But how fast is fast enough? To be honest, the Mustang feels adequately stompy and more like a six litre than a five, as well as offering up a pretty refined sound and feel. And the SS-V hardly feels like a slacker, either, what with that swelling top-end rush and a rhythm section that leaves the others here for dead.
Neither the Commo nor the 'Stang feel anything other than quick, but both Falcons are heavily armed destroyers by comparison. And while either Sprint has its own set of characteristics, the limited lag of the turbo six makes it feel almost as savage as the blown Miami V8, with just the blower whine and mellow note of the latter making the biggest difference in perception. What weíre dealing with here, of course is a potted history of torque. While the GT makes a commendable 530Nm peak, the SS-V can muster a full 570Nm. And while that figure is almost line-ball with the XR8 and XR6 (575 and 576Nm respectively) when Mr Overboost comes a-knockiní, both Falcons suddenly blurt out 650Nm and at much lower revs than the atmo pair. Simples.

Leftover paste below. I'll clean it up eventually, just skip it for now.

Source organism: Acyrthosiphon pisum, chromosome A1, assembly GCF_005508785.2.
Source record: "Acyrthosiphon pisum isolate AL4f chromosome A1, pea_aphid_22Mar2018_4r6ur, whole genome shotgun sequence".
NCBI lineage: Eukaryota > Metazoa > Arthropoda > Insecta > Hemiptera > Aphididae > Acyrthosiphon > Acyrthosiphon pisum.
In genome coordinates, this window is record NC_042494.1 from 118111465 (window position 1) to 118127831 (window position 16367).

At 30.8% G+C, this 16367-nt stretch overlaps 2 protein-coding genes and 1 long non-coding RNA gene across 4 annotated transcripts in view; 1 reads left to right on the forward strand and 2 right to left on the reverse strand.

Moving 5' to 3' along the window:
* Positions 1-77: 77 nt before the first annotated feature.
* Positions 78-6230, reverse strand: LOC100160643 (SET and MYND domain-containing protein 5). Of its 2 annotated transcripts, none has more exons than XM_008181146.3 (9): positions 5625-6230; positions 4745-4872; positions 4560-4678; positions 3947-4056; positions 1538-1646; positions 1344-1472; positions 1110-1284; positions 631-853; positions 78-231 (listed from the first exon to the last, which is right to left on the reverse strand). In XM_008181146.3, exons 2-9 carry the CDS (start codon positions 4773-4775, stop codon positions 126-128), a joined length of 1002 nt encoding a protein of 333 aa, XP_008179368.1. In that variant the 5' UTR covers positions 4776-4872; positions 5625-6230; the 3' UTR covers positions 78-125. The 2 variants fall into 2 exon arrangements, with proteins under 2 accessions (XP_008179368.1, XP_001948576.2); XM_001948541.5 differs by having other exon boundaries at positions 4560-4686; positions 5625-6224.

Things, however, change when you turn off the straight, smooth bits and head for the patchy, bendy stuff that we call the real world. Suddenly, the Mustang comes alive with steering that is tight and right.
Changing the steering setting from Normal or Comfort to Sport only seems to add weight and reduce feedback, so weíd stick with the other settings and let the wheel do some talking. And when you do, the 'Stang starts
LUXURIOUS interior nicest to sit in, but has mish mash of surfaces; LS3 badge means stonking power
Brilliant chassis; V8 soundtrack; new-age tech
Crazy mix of interior materials; not much else, really
to become very easy to place accurately. Yes, you still get the impression of a long bonnet stretching out in front of you but lining it up for a corner starts to come pretty naturally. And for all that, this car had done more than 14,500 hard, magazine-test kilometres, and it still felt pretty fresh and sharp. The ride is pretty good, too, with what feels like spot-on damping.